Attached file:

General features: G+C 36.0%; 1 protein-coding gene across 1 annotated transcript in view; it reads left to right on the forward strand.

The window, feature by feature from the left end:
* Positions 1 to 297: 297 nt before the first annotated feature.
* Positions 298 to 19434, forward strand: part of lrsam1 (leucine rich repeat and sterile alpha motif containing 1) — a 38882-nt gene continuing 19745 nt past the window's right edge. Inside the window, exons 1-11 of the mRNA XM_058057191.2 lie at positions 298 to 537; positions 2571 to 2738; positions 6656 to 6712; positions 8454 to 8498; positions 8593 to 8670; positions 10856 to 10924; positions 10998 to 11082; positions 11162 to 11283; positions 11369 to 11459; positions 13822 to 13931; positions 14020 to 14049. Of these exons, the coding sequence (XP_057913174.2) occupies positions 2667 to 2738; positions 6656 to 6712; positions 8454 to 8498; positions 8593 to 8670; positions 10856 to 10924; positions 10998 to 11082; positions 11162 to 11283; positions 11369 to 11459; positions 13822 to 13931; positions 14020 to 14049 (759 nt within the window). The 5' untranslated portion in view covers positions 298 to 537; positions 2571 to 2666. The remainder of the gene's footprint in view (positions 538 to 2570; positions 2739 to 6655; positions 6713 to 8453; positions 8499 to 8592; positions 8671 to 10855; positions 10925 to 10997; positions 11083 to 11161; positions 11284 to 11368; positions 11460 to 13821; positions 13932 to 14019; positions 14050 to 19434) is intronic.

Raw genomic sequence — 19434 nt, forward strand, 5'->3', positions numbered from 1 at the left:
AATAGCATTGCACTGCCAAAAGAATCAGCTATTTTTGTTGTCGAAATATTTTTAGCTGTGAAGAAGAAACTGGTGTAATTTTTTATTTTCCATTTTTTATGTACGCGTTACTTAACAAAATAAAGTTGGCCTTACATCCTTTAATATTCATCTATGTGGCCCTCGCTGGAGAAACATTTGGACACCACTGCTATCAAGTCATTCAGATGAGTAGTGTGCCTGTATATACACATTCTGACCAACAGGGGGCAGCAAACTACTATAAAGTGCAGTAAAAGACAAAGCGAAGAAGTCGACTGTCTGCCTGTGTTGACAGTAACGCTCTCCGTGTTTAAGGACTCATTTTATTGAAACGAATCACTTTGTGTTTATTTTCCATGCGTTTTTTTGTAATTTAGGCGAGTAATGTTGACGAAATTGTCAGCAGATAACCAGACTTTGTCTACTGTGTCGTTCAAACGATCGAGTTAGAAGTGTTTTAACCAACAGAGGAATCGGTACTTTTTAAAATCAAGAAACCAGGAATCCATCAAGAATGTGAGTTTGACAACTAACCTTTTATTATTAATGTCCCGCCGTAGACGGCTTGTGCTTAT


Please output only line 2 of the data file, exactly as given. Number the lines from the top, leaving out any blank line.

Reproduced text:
The window, feature by feature from the left end: